a story or statement in general circulation without confirmation or certainty as to facts: a rumor of war.
gossip; hearsay: Don't listen to rumor.
Archaic. a continuous, confused noise; clamor; din.
verb (used with object)
to circulate, report, or assert by a rumor: It is rumored that the king is dead.
Also, especially British, rumour.

1325–75; Middle English rumour < Middle French < Latin rūmor; akin to Sanskrit rāuti, rāvati (he) cries

unrumored, adjective

1. report. Unabridged
Based on the Random House Dictionary, © Random House, Inc. 2014.
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Word Origin & History

late 14c., from O.Fr. rumour "widespread noise or report" (Fr. rumeur), from L. rumorem (nom. rumor) "noise, clamor, common talk, rumor," related to ravus "hoarse." The verb is recorded from 1858 in the sense "spread a rumor." Rumor mill is from 1973.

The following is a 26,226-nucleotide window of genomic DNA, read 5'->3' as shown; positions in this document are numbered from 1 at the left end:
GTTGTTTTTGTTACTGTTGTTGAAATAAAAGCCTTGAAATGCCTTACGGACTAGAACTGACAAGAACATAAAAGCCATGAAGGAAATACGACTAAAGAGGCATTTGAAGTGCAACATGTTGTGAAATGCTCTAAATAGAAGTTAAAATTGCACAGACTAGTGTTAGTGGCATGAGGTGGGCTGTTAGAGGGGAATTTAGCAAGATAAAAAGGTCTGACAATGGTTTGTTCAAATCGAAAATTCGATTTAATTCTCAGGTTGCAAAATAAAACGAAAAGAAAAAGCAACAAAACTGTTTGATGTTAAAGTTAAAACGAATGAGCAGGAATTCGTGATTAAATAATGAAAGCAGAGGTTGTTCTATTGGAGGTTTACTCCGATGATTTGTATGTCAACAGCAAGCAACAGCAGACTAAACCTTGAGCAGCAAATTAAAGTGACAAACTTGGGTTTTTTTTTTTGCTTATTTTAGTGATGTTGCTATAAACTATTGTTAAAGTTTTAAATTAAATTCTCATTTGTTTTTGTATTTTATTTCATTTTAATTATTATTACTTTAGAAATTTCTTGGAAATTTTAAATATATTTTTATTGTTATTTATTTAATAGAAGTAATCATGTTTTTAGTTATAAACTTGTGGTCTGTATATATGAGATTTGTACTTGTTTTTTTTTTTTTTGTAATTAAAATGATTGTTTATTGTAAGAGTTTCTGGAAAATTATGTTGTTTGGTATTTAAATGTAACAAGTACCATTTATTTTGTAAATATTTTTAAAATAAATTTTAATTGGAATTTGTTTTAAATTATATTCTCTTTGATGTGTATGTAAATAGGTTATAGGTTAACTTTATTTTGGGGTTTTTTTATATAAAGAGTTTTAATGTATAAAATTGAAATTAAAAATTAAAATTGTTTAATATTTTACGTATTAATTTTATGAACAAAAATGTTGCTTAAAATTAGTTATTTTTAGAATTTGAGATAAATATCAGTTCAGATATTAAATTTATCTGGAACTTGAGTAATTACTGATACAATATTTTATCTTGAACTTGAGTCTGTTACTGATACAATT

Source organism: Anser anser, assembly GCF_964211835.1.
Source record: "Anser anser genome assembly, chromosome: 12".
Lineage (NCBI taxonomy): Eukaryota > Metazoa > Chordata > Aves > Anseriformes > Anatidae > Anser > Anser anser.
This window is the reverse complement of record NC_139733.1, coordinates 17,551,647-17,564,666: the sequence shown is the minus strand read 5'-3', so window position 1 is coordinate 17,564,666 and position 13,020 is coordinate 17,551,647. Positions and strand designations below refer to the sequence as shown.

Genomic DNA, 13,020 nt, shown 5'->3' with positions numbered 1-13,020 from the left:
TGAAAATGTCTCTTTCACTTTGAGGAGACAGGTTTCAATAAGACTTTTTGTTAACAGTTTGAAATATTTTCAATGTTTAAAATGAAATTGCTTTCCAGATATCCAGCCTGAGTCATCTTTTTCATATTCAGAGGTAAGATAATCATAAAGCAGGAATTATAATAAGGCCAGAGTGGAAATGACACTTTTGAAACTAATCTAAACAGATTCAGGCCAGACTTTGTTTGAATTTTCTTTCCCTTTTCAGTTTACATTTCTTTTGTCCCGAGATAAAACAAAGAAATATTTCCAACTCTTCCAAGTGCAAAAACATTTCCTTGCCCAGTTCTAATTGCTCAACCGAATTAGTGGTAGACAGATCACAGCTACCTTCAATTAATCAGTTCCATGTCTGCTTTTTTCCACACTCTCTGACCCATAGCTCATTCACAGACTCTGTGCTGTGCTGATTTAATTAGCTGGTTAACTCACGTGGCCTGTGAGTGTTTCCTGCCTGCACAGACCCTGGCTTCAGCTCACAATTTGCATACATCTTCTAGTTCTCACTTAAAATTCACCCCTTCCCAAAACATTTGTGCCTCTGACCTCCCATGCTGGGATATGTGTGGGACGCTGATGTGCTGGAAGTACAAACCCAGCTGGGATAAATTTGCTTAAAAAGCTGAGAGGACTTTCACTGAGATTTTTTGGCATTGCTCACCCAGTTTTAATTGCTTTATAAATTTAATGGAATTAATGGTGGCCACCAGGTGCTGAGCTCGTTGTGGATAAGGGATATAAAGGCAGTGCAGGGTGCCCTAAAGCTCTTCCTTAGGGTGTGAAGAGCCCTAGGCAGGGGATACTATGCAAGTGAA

Online Etymology Dictionary, © 2010 Douglas Harper
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Example sentences
But rumours of its impending demise had been greatly exaggerated.
Rumours abound of traders hiring tankers to store their excess oil.
Ever since, rumours have swirled of plots and counter-plots.
Despite rumours of a comeback, the actor never returned to the series.
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